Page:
PharmExec Blog

Getting it Done in Washington

During his fifth State of the Union address, President Obama struck many familiar chords – including a line about ending certain subsidies to pharmaceutical companies – and emphasized, repeatedly, the need to get things done on the policy front. Will the sequestration drum beat goad members of the 113th Congress onto the dance floor?

President Obama seems undecided about whether protecting drug company profits is the same thing as funding research and innovation.


During his fifth State o the Union address, President Obama said he'd reduce taxpayer subsidies to prescription drug companies

He is not alone. As data firms, academics and other commentators have noted, many large pharmas spend more on advertising, for example, than on basic research. Biotech cycles a much larger percentage of its revenues back into development than big pharma does, but then many biotechs aren’t profitable until they strike a deal with a big pharma company. Does paying for rights to a late phase II or phase III drug candidate count as funding research and innovation?

In its clockwork statement on this year’s State of the Union address, PhRMA congratulated the President for recognizing “the enormous human and economic value of biomedical research, and the extraordinary importance of developing new medicines.” But the trade group was puzzled by the seemingly contradictory “proposals” made “in the same speech to impose punitive policies on the biopharmaceutical research sector, which invents new medicines.”

What punitive policies? Obama mentioned the biopharmaceutical industry only once by name during the address, when he said his administration would “reduce taxpayer subsidies to prescription drug companies.” Is that code for allowing Medicare to negotiate drug prices under Part D? Does it mean an end to the DTC advertising tax credit? Or was the phrase merely spoken with tongue and lip, without incisor?  If the last two years are any guide, it’s probably the latter. Billy Tauzin has been dragged through the mud in recent months for his $80 billion, 2009 deal with the White House during the healthcare reform debate. But so far, even now that parts of the deal entered the public record last summer, it’s not easy to identify any major reneging on the President’s part, so far.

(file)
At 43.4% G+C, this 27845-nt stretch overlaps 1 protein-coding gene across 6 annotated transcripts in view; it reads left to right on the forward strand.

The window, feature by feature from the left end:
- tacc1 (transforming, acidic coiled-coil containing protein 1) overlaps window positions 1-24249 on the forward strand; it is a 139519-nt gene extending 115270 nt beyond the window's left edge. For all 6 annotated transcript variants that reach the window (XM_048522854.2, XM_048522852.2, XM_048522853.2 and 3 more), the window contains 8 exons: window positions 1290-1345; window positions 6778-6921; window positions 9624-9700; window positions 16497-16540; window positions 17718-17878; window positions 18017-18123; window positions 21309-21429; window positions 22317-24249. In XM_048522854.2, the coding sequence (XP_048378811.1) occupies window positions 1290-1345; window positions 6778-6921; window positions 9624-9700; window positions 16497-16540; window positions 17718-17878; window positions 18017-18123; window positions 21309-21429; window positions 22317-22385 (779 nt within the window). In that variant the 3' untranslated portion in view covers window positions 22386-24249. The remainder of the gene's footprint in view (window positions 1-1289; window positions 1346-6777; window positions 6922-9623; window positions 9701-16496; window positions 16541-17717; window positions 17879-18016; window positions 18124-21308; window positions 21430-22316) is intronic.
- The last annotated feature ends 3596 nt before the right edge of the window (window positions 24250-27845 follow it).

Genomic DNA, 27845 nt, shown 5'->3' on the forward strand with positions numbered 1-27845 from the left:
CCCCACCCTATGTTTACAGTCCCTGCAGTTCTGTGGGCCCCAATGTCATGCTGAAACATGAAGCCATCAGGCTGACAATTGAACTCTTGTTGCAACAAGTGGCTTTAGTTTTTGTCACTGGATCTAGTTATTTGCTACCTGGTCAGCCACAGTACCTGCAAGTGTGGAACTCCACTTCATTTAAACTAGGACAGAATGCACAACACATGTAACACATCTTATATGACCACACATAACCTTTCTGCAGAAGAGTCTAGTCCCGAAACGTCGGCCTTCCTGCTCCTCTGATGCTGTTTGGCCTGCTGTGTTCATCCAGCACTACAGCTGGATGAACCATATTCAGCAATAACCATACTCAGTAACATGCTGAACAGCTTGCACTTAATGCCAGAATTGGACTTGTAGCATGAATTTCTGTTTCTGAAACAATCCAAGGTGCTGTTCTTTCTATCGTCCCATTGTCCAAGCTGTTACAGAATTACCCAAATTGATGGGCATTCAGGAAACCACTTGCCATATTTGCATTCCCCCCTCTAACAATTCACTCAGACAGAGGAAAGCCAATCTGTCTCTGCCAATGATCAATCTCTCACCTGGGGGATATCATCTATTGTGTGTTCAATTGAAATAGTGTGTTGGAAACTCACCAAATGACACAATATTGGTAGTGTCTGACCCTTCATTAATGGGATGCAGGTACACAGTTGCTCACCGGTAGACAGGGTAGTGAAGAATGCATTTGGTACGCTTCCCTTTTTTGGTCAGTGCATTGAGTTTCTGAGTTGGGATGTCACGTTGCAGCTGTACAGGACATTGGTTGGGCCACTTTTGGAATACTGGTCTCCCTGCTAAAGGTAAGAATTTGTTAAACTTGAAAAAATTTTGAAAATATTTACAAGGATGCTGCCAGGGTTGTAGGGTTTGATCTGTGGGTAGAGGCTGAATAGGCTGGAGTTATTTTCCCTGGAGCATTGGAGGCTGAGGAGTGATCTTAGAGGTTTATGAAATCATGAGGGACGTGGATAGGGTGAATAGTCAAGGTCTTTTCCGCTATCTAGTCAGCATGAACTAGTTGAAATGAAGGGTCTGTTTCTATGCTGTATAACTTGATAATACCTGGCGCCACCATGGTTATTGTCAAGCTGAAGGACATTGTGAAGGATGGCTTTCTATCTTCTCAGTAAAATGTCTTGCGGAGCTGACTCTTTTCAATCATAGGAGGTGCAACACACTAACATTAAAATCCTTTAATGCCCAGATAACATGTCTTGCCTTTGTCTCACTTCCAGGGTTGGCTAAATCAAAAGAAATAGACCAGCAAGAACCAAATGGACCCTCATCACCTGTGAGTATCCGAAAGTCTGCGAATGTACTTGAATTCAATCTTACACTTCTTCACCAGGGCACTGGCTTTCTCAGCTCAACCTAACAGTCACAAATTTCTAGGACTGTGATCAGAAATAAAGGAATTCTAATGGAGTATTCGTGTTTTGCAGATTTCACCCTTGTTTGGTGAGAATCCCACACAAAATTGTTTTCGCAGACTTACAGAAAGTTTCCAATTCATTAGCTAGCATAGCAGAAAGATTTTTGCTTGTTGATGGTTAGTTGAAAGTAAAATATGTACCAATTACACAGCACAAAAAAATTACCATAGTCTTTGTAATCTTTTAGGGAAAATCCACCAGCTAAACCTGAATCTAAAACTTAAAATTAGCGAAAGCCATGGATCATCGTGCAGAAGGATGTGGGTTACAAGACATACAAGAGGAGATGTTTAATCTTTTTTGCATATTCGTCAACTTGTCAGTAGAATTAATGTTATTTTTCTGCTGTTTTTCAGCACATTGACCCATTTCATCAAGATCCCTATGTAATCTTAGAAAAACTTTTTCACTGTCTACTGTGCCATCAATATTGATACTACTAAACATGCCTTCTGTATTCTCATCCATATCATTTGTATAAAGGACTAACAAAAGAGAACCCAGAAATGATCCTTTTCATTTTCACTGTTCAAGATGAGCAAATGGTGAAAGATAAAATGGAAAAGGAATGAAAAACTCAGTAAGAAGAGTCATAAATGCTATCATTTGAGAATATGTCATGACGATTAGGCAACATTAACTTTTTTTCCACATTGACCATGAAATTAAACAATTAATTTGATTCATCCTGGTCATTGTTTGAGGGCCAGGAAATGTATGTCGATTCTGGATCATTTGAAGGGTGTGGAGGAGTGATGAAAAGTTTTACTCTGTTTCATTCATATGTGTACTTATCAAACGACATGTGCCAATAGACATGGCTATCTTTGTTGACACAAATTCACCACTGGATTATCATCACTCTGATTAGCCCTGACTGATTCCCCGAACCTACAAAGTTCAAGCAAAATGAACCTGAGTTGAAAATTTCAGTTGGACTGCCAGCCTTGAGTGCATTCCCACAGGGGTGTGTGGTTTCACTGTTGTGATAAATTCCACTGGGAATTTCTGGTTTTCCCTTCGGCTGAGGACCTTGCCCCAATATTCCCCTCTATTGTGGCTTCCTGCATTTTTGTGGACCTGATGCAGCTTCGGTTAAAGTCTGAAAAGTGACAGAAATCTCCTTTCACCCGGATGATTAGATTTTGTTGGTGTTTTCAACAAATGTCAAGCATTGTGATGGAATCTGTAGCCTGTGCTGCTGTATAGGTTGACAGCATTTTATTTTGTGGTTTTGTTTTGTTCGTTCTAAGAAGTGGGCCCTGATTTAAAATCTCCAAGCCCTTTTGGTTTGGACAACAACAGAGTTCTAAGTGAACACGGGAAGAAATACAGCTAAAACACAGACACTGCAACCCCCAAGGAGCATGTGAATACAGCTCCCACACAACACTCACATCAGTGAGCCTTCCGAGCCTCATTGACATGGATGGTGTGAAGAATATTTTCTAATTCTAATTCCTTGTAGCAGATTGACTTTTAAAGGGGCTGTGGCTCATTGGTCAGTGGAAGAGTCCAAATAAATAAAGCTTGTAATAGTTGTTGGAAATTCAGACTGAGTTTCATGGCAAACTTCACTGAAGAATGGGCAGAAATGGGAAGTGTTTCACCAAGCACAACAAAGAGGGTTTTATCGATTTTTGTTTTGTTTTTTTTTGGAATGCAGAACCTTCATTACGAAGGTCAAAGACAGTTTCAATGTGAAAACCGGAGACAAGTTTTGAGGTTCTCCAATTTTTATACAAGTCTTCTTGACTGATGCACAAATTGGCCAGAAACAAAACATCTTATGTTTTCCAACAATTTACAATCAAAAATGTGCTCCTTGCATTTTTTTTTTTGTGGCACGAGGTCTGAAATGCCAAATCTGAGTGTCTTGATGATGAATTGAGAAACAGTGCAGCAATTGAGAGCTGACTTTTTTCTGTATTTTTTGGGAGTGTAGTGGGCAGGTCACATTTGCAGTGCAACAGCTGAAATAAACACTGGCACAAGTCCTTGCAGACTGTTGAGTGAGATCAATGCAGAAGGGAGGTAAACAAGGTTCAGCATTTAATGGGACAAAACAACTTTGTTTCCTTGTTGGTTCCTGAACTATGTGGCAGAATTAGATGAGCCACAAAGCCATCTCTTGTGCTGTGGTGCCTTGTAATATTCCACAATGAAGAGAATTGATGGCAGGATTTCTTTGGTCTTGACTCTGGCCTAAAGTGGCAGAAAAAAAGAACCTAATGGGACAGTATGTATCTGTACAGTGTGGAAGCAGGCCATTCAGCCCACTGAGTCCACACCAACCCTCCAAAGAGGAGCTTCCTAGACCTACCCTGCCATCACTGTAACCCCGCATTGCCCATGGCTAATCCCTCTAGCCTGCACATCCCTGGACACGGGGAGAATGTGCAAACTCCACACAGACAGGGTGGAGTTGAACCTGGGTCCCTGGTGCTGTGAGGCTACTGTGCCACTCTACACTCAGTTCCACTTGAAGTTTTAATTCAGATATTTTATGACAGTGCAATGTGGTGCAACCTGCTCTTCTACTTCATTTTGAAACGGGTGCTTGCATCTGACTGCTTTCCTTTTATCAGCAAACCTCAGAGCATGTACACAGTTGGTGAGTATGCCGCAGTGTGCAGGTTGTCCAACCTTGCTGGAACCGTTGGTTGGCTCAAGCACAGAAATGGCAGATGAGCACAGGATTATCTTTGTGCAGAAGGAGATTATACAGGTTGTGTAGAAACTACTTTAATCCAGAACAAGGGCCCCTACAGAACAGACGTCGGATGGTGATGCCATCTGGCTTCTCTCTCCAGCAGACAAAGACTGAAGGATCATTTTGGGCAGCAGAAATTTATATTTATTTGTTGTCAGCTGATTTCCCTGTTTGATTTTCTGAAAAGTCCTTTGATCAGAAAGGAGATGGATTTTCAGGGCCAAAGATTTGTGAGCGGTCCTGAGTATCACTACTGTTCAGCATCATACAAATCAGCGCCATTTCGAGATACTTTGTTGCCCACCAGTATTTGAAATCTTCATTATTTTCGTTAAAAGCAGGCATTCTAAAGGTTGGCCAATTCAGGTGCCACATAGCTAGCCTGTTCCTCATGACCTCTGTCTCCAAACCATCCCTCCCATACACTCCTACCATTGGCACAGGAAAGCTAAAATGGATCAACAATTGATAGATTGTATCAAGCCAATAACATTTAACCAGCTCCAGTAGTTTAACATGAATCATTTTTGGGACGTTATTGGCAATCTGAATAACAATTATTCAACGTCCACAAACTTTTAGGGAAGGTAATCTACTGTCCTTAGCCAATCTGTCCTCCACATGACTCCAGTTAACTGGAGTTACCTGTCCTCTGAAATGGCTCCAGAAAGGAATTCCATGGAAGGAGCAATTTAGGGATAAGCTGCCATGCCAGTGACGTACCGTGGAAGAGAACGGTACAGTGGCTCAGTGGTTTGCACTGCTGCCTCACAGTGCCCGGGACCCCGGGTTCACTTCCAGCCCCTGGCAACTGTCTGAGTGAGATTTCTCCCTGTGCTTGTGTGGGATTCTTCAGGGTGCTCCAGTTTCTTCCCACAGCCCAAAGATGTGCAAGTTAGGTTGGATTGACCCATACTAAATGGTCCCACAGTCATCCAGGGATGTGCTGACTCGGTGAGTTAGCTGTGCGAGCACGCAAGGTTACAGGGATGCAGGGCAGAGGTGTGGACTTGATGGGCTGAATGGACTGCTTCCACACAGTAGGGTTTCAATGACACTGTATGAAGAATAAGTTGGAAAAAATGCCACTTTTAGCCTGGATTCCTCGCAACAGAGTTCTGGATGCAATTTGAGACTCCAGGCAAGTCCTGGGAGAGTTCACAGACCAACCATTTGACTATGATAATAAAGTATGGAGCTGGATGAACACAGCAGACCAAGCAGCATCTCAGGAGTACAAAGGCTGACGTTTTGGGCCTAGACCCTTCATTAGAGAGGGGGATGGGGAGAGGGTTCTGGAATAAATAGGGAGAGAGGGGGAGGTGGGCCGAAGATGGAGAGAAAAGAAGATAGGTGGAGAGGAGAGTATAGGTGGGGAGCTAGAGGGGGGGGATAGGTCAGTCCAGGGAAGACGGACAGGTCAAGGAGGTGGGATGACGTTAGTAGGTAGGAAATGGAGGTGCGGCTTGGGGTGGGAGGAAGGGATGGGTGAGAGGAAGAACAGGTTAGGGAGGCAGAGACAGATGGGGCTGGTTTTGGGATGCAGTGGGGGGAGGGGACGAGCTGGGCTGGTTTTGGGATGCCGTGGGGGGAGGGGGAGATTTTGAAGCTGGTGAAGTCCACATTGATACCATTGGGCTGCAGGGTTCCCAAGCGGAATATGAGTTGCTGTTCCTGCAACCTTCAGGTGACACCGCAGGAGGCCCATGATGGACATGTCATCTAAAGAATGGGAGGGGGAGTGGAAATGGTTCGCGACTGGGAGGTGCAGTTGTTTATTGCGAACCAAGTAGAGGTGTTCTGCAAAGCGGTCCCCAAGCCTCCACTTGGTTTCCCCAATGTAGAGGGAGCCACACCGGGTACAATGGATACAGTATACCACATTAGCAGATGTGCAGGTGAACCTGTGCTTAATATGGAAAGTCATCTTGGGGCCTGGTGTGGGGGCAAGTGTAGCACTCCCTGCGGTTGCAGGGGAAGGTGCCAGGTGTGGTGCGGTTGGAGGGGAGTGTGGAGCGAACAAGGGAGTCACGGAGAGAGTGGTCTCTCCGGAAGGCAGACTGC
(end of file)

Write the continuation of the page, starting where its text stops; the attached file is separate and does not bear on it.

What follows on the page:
“Every dollar we invested to map the human genome returned $140 to our economy,” President Obama said in the address. “Today, our scientists are mapping the human brain to unlock the answers to Alzheimer’s; developing drugs to regenerate damaged organs…now is not the time to gut these job-creating investments in science and innovation.”

But the Super Committee failed, Congress continues to drift “from one manufactured crisis to the next,” President Obama said, and the resulting sequestration plan will almost certainly take effect in March, said former chiefs of staffs Joshua Bolton (President George W. Bush) and John Podesta (President Clinton) during a talk at the BIO CEO conference this week in New York City; something both men could agree on. The automatic spending cuts, which will “devastate priorities like education, energy, and medical research,” President Obama said, are “a really bad idea.”

How bad will the alternative be, assuming the most severe elements of the spending cuts are averted by identifying more sensible, or at least more palatable trimmings in the quest for deficit reduction? In a push for infrastructure upgrades, President Obama singled out the CEO of Siemens America, Eric Spiegel, who was in the Capitol Building for the speech, calling Siemens “a company that brought hundreds of new jobs to North Carolina,” adding that Spiegel “said that if we upgrade our infrastructure, they’ll bring even more jobs.” Maybe some of those upgrades can be paid for with revenues generated from the new medical device excise tax.

Regardless of what President Obama thinks of the pharmaceutical industry, he knows the NIH alone can’t bring new, innovative products and devices to market. Policymakers will have to take a hard look at what funding for which scientists, and the organizations they work for, are most worth protecting for the public good, and what that protection looks like once the hatchet falls.

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